“Our Monday-Friday traffic is our local customers—people taking their kids to school or working from home,” he says. “Saturdays tend to be our busiest day because we have a lot of travelers who are coming to drive on the [Blue Ridge] Parkway or hike the trails.”

While cafés in rural areas may have the advantage of facing less competition, it can be challenging for customers to find them, especially if they’re unfamiliar with the town.

Although their original café was downtown, Polseno-Hensley and McCutchan served Red Rooster’s coffee at the local farmers market to help spread awareness. “You need to take the opportunity to put your business in front of people in whatever way possible,” he says. “Especially when you’re in a little rural community, and you don’t have people walking by [your café] on the sidewalks.” The couple believed in saying yes to every possible marketing opportunity in the early days of business. Polseno-Hensley advises other café owners to adopt a similar approach when starting.

Despite being in a small town, Red Rooster has thrived by connecting with their neighbors and providing a community hub. “Offering your community a place to gather is a worthwhile endeavor. Because if you don’t do it, eventually, something larger and more corporate will move in and fill that niche. I think it’s important for small and medium-sized communities to keep their money in the communities and try to really serve them,” he adds.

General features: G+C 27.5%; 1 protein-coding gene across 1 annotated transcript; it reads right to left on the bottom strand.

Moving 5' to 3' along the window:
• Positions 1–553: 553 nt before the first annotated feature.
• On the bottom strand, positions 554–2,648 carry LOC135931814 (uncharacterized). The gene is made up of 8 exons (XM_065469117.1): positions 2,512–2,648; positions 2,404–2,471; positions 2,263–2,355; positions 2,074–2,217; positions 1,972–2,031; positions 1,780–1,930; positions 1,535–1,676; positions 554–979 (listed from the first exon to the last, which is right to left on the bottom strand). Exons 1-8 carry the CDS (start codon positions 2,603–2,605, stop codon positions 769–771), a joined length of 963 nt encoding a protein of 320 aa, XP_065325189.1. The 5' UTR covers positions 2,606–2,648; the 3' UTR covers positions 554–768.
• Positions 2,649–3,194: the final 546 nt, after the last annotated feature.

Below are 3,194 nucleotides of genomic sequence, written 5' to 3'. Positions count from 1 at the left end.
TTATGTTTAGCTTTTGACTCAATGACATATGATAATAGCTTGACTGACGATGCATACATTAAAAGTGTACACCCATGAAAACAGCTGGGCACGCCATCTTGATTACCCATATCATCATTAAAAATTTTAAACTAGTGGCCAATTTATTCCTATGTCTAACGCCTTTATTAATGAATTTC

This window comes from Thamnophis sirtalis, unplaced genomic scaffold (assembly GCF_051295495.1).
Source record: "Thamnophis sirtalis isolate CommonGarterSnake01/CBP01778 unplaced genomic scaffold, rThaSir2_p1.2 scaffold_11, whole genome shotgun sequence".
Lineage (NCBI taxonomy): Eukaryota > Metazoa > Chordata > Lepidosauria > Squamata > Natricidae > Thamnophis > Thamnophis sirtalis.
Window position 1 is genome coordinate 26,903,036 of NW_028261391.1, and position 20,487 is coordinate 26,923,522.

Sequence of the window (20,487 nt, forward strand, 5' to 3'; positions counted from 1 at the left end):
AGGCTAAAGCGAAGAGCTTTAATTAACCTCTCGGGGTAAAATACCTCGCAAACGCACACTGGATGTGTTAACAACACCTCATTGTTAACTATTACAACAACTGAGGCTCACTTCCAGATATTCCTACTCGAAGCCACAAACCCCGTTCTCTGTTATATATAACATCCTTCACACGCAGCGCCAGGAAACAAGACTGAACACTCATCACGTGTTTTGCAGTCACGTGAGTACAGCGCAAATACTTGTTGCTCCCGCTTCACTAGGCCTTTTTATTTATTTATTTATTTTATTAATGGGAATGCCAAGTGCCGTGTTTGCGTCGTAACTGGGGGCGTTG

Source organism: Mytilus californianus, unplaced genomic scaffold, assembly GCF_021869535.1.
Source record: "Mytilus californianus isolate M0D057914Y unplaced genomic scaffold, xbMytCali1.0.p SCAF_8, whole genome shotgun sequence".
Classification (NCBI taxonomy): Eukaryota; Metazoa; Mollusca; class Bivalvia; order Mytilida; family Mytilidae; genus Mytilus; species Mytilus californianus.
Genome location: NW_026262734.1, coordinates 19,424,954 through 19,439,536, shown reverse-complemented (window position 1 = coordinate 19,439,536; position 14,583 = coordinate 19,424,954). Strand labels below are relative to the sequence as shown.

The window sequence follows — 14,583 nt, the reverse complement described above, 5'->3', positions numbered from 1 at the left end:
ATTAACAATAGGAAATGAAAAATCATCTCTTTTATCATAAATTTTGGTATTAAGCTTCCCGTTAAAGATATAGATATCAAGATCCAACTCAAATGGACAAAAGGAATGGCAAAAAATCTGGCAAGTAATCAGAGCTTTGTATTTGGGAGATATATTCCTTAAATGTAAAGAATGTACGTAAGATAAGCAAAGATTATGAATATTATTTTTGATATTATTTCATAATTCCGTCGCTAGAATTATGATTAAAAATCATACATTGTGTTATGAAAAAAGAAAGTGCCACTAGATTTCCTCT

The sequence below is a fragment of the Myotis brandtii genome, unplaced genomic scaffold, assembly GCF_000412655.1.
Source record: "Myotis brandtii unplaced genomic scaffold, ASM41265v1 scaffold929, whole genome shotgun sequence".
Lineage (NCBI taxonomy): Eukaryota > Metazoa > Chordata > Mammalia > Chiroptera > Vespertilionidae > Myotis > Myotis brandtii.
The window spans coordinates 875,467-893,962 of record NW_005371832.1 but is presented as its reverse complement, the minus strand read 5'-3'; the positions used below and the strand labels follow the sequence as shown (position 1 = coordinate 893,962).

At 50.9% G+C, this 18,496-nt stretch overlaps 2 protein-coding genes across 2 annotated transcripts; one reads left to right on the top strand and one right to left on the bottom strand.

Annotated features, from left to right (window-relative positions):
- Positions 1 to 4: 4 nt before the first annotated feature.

The Heart of the City

In a city, the sky’s the limit for café location options. From high-traffic areas to trendy neighborhoods and tourist hotspots, owners have a wide range of potential locations to choose from—but having so many options can make it harder to find the ideal home for your shop. To increase your chances of success, you should consider factors like foot traffic, accessibility, rent, and nearby businesses. 

Brendan Mullally returned to his hometown of Seattle in 2013 to open Elm Coffee Roasters after seven years of working in the New York City coffee scene during school. 

“I had the idea that Seattle was a little bit less competitive because it had less modern specialty roasters at the time,” he explains. “When we first opened, there weren’t a lot of roasters in Seattle—with a brick-and-mortar café—that were doing light roast coffee with a modern twist.”

Ultimately, Mullally chose the business district of Pioneer Square for his coffee roastery and café—but he points out that even the most carefully planned location can bring unexpected changes. In Pioneer Square, a highly sought-after neighborhood for Seattle’s restaurants, sidewalk cafés, and retail establishments, foot traffic has decreased in recent years due to the rise of remote work. “Even if you think you have the perfect plan for the location, things could change. So you have to adapt accordingly,” he says.